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Volume 30 , Issue 1
January/February 2015

Pages e1–e9

Optimized Orthodontic Palatal Miniscrew Implant Insertion Angulation: A Finite Element Analysis

Arash Poorsattar Bejeh Mir, DDS/Mehdi Ravadgar, DDS, MS/Morvarid Poorsattar Bejeh Mir, DDS, CES, DipOrtho

PMID: 25265124
DOI: 10.11607/jomi.3636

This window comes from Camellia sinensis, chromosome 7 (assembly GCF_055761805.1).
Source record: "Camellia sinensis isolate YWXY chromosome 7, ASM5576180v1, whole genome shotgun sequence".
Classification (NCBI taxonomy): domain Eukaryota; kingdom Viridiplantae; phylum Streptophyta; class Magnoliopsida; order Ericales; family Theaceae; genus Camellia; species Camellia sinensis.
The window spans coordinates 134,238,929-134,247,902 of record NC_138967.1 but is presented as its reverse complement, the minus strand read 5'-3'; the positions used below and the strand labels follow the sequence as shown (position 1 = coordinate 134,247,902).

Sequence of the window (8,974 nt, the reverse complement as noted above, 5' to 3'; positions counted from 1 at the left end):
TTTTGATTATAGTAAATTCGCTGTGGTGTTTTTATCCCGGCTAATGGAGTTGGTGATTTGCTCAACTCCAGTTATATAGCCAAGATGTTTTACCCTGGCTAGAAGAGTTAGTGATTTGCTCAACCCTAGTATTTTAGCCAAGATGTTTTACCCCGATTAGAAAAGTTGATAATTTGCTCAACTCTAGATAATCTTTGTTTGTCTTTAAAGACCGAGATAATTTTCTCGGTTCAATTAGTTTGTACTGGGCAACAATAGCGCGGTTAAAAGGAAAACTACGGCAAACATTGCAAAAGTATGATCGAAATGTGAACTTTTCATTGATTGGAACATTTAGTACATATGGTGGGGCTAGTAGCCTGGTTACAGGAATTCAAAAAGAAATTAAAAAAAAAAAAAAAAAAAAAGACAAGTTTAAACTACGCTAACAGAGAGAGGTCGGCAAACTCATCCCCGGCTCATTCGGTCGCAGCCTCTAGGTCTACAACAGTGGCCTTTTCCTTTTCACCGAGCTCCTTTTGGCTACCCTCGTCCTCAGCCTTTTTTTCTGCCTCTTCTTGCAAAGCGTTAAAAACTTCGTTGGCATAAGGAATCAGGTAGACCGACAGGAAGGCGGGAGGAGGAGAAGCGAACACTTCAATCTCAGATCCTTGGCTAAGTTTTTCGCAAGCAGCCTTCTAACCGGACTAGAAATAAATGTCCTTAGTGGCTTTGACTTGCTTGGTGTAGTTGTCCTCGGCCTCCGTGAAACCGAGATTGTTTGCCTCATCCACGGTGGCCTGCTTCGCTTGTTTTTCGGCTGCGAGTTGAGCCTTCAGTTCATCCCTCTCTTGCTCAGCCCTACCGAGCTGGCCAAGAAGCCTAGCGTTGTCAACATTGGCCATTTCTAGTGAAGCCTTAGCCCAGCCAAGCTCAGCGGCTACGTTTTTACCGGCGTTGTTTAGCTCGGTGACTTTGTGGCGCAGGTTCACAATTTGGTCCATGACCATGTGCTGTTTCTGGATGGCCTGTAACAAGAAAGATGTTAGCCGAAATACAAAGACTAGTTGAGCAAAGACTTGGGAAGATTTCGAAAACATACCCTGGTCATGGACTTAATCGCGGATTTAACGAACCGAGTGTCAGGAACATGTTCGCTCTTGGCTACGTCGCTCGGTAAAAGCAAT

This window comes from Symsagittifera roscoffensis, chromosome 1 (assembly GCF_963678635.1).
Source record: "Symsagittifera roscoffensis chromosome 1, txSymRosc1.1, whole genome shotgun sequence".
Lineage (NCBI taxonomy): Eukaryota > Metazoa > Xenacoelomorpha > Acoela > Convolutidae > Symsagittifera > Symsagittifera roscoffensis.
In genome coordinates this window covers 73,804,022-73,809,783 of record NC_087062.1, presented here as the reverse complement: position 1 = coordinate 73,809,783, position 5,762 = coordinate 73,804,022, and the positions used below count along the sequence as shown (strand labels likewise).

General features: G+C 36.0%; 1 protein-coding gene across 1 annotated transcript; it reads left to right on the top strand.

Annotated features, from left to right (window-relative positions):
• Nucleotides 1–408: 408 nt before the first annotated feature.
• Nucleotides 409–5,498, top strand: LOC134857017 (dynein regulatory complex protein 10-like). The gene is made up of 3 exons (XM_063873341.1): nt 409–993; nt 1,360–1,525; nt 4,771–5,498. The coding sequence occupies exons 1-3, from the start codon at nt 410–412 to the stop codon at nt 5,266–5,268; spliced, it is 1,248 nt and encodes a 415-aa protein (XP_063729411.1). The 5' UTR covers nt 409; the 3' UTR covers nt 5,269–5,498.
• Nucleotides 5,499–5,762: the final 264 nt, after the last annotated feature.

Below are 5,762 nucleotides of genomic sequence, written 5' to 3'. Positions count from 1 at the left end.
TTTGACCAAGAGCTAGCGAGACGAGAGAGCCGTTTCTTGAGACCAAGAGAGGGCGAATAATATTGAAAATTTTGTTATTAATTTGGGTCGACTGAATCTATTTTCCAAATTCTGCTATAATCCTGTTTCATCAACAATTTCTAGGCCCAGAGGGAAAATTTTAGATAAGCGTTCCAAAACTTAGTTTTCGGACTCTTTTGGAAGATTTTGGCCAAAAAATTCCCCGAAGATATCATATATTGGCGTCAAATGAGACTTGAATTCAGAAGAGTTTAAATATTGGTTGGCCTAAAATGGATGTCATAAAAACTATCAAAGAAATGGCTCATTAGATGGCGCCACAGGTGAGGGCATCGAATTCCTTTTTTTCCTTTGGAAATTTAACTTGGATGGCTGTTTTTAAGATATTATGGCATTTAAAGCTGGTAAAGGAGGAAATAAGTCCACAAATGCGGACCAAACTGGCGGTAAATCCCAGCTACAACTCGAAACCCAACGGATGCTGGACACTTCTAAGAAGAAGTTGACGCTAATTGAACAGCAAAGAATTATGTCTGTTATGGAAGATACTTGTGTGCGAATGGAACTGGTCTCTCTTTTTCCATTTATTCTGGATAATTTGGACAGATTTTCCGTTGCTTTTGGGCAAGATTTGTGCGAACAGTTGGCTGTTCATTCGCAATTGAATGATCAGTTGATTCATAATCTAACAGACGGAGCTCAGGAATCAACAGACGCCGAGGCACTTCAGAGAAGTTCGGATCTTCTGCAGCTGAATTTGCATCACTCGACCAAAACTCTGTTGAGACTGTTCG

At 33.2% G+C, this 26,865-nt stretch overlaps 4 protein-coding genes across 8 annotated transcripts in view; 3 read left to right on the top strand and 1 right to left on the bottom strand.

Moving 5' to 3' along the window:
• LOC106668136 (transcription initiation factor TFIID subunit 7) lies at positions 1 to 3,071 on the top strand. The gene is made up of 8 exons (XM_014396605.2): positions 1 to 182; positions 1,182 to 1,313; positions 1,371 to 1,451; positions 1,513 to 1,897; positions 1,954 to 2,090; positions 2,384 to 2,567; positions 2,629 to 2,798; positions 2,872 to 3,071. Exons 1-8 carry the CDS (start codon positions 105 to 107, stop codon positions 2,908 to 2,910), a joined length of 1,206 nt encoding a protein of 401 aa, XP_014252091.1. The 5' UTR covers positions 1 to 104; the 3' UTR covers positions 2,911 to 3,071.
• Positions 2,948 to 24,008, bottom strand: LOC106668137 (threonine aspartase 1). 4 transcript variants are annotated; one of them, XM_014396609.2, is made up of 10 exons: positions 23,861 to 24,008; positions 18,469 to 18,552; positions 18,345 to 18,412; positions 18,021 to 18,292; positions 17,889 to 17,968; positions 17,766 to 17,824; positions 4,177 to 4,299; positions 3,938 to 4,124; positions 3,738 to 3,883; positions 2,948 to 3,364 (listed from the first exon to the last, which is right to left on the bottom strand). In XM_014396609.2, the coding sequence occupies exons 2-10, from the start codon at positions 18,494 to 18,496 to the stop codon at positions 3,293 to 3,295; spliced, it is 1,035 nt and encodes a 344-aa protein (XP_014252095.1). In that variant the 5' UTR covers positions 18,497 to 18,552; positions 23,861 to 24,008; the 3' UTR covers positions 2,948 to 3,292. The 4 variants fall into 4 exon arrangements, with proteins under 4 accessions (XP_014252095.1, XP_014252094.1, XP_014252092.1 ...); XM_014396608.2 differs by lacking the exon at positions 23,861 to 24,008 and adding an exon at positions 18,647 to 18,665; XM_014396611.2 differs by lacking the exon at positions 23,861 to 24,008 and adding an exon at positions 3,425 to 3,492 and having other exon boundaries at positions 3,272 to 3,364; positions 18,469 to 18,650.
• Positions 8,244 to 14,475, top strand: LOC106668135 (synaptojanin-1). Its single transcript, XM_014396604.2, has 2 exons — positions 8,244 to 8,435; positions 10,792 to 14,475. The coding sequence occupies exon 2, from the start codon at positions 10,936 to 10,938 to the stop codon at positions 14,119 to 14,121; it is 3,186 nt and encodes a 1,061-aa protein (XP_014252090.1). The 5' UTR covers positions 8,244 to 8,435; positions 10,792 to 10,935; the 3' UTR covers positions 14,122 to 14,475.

Purpose: There is a controversial body of evidence regarding optimal insertion angulation of an orthodontic miniscrew as a mean of skeletal anchorage. Materials and Methods: A bracket head–type 8-mm–long miniscrew (60-degree symmetrical trapezoid thread, 0.1-mm thread fillet, 0.2-mm thread height, with 0.5-mm thread pitch) was designed and monocortically inserted at 30, 45, 55, 70, 90, 110, 125, 135, and 150 degrees of inclination to the surface of bone. A bilayer cortical (1.6 mm) and cancellous (8.5 mm) bone model was constructed, adopted from a 22-year-old male patient’s cone beam computed tomography (CBCT) image of his anterior hard palate area. A horizontal force of 2 N was applied parallel to the bone surface. Bone material was simulated as normal and osteoporotic bone. The maximum equivalent von Mises stress and microstrain values were separately calculated for the miniscrew, cortical bone, and cancellous bone. Deflections of the whole bone and miniscrew were also reported. Results: A significant lower stress was found in the cancellous bone compared to the cortical bone. Osteoporotic bone displayed higher strain values. Overall, 30-degree models exhibited the lowest von Mises stress and strain values for the cortical layer and miniscrew in both normal and osteoporotic models. Meanwhile, 90-degree models displayed the lowest strain values in the osteoporotic and normal cancellous bones. Minimum bone and miniscrew deflection values were related to the model of 30-degree insertion angulation. Conclusion: These results showed that, within the limitations of the study, the 30-degree angulation of miniscrew insertion toward the direction of applied force could lower the cortical bone stress and strain.

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